|Town/Region||Machu Picchu Historical Sanctuary|
|Continent||Central and Latin America|
|Date||21 Jul 2005|
We seek to evaluate the study area using the Andean Cock-of-the-rock (Rupicola peruviana). From our experience, R. peruviana is the only avian organism that constitutes the best model to evaluate the quality of the system and that may work quite well as a flagship for conservation of the protected area. This species is an arboreal frugivore and a major seed disperser. The Andean cock-of-the-rock (ACOR) leks are located in forested areas where plant communities are commonly diverse.
This species has a broad altitudinal distribution, and is attractive to people, who are willing to pay to watch its reproductive behavior at leks. The proposed project fits well under two current paradigms in conservation biology: the long persistence of major frugivorous within fragmented areas and the use of a flagship species in conservation. In birds, there is not clear evidence that major frugivorous can adapt to changes in landscape structure.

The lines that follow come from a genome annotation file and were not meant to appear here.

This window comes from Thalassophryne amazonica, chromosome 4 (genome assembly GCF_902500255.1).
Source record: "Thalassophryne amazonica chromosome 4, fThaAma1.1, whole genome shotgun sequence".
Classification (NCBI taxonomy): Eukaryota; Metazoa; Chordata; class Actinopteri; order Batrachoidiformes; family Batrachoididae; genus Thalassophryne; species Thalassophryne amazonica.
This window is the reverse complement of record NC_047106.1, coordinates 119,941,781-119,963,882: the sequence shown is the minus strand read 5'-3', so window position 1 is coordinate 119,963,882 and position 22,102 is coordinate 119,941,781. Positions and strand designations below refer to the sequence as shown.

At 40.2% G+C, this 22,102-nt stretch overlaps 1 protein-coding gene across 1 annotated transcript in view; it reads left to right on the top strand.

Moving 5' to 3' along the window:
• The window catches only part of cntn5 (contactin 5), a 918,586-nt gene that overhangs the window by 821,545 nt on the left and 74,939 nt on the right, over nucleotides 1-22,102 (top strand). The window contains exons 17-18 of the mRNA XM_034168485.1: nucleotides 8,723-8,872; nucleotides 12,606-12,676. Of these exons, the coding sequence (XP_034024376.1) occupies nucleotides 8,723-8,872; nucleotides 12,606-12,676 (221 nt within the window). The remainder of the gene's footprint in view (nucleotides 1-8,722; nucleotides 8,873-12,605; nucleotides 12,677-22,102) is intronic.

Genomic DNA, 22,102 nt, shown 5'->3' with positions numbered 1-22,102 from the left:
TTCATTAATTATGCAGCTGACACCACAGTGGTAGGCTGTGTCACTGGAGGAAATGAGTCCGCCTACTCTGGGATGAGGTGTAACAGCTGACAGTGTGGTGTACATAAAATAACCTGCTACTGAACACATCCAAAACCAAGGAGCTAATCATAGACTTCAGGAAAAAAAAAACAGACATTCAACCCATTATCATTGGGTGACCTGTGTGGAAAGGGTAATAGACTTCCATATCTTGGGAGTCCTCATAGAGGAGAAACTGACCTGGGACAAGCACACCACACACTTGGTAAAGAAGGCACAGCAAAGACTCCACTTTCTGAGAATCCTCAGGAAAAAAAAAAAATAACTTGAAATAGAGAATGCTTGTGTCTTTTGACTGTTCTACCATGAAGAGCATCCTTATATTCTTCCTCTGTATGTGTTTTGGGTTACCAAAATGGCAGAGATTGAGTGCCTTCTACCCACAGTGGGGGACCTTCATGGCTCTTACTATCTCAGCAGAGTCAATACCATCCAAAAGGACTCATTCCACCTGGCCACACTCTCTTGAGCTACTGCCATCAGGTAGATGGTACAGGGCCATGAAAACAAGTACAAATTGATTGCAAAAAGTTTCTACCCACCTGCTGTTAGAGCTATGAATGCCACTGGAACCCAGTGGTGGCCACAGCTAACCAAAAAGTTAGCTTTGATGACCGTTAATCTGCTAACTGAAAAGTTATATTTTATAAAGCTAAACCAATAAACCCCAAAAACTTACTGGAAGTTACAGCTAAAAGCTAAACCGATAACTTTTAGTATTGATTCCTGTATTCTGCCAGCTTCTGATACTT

A few studies have documented that bird diversity is greater in fragmented areas surrounded by exotic tree plantation while other species are restricted to the remaining patches. However, the behavior of a major seed disperser within fragmented areas could help explain:
(2) How populations’ genetic structure is maintained through time;
(3) What represents a minimum patch size for feeding and breeding purposes.
We think that as a strategic conservation approach a flagship species only need to operate in public relations and fundraising spheres, to have a major ecological role even if it is not threatened. Indeed, the ACOR is even attractive to rural people. They believe that males announce the start of the rainy season. In contrast to other flagship species (Jaguar eating local people’s livestock, or spectacled bears destroying people's crops), the ACOR does not have a negative effect on rural people. Thus, we believe that this species has all the requirements needed to play an important conservation role linked with tourism game viewing.
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